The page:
wood-to-metal fit and overall quality were superb, and the rifles
            featured finely blued metal parts and f lawlessly Grafted wooden
            stocks.

            By about 1911, all branches of the U.S. armed forces were primarily
            armed with M1903s.The accuracy, fire-power and reliability of the
            '03 soon made it very popular with the majority of its users. The
            '03 also proved its mettle as a competitive target rifle as well,
            including use in Olympic matches. The first standard-issue U.S. Army
            sniper rifle, an M1903 fitted with a prismatic Warner & Swasey Model
            of 1908 "Musket Sight" was adopted during this period. Prior to
            World War I, the M1908 W&S sight was replaced by the slightly
            improved M 1913 variant, which was the primary U.S. sniping arm of
            the war. The U.S. Marine Corps did not adopt the Warner & Swasey
            scope and, rather, utilized M1903s fitted with Winchester A-5
scopes.

            By WorldWar I, the M1903 was firmly entrenched as the standard
            American military service rifle. Rock Island had previously stopped
            production after 1913, and the '03 remained in limited production at
            Springfield. Just prior to America's entrance into the war,
            manufacture of the '03 was greatly increased at Springfield and
            resumed at Rock Island. It was soon apparent that their combined
            production would be insufficient to arm the rapidly expanding armed
            forces. A slightly modified version of the British Pattern 1914
            rifle was adopted as a supplemental service rifle and given the
            designation "U.S. Rifle, Caliber .30, Model of 1917." The M1917 was
            made in much larger numbers than the '03 during World War I, and, by
            the time of the Armistice, the majority of the AEF was armed with
            the "American Enfield." Even so, the '03 saw widespread use during
            the World War land provided excellent service to our "Doughboys."

 

 

            After the war, it was decided to retain the '03 in favor of the
            M1917. There were several factors that went into that decision
            including the fact that the '03 had better target sights (as opposed
            to battle sights). Also, post-war labor troubles in the civilian
            plants argued in favor of the '03, since it was manufactured in
            government-owned facilities.

            The '03 remained in service "between the wars" and saw action around
            the globe in the 1920s and 1930s, including such locations as the
            Caribbean, Central America and China. The '03 also reigned supreme
            as a match and target rifle. In 1929, the "M1903AI"was adopted,
            which was essentially an M1903 action in a "Type C" full pistol-grip
            stock. Very few M1903AI service rifles were manufactured in the
            1930s, and most rifles of this type were National Match and other
            special target rifles. In 1936 the semi-automatic MI Garand rifle
            was adopted, and new '03 production came to a virtual halt at
            Springfield.

            By Pearl Harbor, there were relatively few M1s in inventory, and the
            predominate service rifle was still the '03. Most of the United
            States' early battles of the war, especially in the Pacific, were
            fought primarily with the bolt-action Springfield. Large numbers of
            World War I and earlier vintage '03s were refurbished by ordnance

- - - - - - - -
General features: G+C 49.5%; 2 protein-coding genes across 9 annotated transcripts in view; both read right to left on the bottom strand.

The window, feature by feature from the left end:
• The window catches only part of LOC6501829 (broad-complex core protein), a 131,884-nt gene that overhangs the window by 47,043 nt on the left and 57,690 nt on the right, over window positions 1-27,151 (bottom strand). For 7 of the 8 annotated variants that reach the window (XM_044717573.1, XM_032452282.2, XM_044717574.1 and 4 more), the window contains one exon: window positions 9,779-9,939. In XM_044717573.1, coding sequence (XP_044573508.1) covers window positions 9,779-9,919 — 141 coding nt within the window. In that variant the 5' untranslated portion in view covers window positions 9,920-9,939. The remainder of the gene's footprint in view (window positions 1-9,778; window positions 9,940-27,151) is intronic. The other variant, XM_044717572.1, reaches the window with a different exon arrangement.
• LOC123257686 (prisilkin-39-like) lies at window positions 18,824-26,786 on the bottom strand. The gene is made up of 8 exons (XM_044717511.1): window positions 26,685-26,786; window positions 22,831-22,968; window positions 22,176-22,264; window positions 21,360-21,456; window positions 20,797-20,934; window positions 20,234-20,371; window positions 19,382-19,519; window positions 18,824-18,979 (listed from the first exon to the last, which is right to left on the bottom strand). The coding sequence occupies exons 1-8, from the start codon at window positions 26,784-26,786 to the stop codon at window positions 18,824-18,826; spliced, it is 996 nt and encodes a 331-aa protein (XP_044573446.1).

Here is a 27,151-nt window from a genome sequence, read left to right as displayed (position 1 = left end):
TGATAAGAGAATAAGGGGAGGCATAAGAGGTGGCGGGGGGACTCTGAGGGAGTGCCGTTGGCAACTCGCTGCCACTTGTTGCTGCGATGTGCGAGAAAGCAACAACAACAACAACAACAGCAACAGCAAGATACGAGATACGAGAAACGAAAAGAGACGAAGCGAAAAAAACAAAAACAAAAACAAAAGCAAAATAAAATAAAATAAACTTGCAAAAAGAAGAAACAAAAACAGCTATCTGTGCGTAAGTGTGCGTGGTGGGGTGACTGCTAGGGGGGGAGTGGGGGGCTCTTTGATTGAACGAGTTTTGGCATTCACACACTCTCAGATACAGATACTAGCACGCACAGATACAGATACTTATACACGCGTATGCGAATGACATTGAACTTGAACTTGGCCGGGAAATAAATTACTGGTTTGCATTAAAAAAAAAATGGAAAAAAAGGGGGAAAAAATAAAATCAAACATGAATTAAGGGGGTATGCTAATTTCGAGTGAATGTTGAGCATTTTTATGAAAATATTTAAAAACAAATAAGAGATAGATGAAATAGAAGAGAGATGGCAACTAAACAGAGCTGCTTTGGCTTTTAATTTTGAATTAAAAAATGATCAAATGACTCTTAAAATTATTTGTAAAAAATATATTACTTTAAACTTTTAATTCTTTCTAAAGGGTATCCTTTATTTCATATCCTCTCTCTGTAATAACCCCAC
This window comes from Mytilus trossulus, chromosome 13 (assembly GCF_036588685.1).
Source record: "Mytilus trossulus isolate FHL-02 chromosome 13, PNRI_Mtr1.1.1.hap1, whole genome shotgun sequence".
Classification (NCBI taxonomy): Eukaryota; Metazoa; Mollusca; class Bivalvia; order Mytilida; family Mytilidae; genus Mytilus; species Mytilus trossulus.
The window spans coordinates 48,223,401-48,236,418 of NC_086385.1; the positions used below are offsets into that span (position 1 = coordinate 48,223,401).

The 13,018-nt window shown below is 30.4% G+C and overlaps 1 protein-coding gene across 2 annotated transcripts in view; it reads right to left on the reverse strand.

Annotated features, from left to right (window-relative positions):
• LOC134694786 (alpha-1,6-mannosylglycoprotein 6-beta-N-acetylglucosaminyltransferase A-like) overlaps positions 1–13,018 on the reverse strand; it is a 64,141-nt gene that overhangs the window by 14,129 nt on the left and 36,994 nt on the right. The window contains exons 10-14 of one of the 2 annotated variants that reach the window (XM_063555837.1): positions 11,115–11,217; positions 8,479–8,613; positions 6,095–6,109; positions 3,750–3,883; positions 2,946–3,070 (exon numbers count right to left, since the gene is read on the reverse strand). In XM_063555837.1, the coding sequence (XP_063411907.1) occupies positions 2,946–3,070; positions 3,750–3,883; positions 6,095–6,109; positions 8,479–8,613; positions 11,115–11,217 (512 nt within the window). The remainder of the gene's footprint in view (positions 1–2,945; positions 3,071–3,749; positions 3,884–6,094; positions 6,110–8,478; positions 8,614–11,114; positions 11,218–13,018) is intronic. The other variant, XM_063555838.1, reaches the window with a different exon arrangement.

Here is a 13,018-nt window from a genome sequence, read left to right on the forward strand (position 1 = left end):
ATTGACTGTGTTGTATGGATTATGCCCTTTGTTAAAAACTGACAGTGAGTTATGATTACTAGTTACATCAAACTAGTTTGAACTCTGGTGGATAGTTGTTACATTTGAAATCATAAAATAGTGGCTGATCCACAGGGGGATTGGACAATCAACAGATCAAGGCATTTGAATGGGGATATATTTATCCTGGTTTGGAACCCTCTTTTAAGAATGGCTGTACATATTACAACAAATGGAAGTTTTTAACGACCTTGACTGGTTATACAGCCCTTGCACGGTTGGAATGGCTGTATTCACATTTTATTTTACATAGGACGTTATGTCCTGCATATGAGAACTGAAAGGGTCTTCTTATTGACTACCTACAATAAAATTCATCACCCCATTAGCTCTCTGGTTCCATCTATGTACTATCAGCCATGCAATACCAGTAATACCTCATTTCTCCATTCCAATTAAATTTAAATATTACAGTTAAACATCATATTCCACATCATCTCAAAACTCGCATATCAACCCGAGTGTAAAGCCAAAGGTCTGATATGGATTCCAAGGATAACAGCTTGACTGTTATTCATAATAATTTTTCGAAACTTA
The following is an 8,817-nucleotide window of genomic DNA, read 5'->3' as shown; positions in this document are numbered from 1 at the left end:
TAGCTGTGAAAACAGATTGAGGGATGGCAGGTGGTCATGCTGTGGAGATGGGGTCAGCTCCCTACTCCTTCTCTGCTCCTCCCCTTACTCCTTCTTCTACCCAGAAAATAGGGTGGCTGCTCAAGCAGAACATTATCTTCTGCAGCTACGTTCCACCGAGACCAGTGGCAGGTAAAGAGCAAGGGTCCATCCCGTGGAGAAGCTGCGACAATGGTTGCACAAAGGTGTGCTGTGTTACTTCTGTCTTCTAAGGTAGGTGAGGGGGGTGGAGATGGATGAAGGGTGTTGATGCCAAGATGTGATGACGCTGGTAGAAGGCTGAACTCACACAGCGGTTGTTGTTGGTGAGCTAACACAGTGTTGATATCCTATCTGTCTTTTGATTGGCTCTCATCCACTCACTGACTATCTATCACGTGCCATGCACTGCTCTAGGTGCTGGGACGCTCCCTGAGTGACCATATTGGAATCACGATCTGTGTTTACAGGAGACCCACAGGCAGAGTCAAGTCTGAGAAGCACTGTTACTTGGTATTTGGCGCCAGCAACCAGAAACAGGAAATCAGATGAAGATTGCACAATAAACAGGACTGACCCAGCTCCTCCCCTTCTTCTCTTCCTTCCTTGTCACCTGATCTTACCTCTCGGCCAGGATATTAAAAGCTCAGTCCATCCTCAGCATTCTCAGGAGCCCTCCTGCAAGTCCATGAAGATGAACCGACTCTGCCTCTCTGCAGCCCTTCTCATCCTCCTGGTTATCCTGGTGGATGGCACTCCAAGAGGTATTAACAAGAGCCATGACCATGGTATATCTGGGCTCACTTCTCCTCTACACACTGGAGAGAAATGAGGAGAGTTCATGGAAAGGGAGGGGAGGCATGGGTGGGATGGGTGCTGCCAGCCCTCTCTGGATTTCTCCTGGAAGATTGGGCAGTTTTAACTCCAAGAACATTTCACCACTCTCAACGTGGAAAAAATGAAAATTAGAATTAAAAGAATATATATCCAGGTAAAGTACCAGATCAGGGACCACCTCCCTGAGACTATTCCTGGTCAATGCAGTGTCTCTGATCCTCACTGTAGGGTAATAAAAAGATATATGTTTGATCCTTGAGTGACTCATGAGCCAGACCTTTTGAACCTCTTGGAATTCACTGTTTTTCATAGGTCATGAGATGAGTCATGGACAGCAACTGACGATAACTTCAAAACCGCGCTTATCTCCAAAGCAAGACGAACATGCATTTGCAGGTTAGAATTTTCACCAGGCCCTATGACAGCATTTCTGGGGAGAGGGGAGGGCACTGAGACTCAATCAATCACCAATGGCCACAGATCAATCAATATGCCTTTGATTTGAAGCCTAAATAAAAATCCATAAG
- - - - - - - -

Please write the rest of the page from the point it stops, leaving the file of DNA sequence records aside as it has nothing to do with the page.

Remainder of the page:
facilities for use in World War II. As production increased, the
            Garand began to be issued in growing numbers, but a surprising
            number of '03s remained in front-line use. Large numbers of '03s
            were also used for training purposes.

            In late 1941, the Remington Arms Co. was given contracts for new
            production '03s using the tooling previously utilized by Rock Island
            Arsenal. A number of cosmetic or non-essential features were
            eliminated or modified. Eventually, the barrel-mounted rear sight
            was replaced by a simple peep sight mounted on the receiver. This
            final pattern was adopted as the "M1903A3." Large numbers of
            M1903A3s were made by Remington and the Smith-Corona Typewriter Co.
            Even though rather crude by pre-war standards, the '03A3 was a
            strong and serviceable rifle that could be made much faster and much
            less expensively than previous M1903 variants.

            A sniping rifle version of the '03A3 was adopted as the "M1903A4"
            and put into production by Remington. The M1903A4 was the only
            sniper rifle to see significant service bv the U.S. Army in World
            War II, and it was used in virtually all theaters of the war. During
            World War II, the Marine Corps modified some of its rifle team
            M1903Als to sniper configuration by the addition of an 8X Unerti
            target-type telescope procured under special USMC contract. The USMC
            M1903AI/Unertl sniper rifle was the best U.S. sniper rifle of the
            war and saw quite of bit of use in the Pacific theater by Marine
            Scout/Snipers.

            Large numbers of M1903s were issued for use as grenade launching
            rifles. The "MI" launcher standardized for the '03 could be used to
            launch many types of rifle grenades, including fragmentation, smoke,
            pyrotechnic and antitank, and a number of '03s remained in
            front-line service for that purpose through the end of the war.

            Some of the M1903A4 sniper rifles remained in inventory and were
            rebuilt and fitted with updated telescopes, primarily the "M84." The
            Marines also retained their M1903AI/Unertl sniper rifles, and they
            saw rather widespread use in Korea. It is interesting to note that
            the M1903A4 sniper rifle saw combat use as late as the Vietnam War
            and Technical Manuals for them were printed as late as 1970—almost
            seven decades after the '03 was adopted! Even today, '03s are used
            by some drill teams and color guards, so its appeal extends into
            another century.

            While the U.S. military has been blessed with a number of effective
            and reliable service rifles, few, if any, have served our fighting
            men as long or as well as the venerable '"03."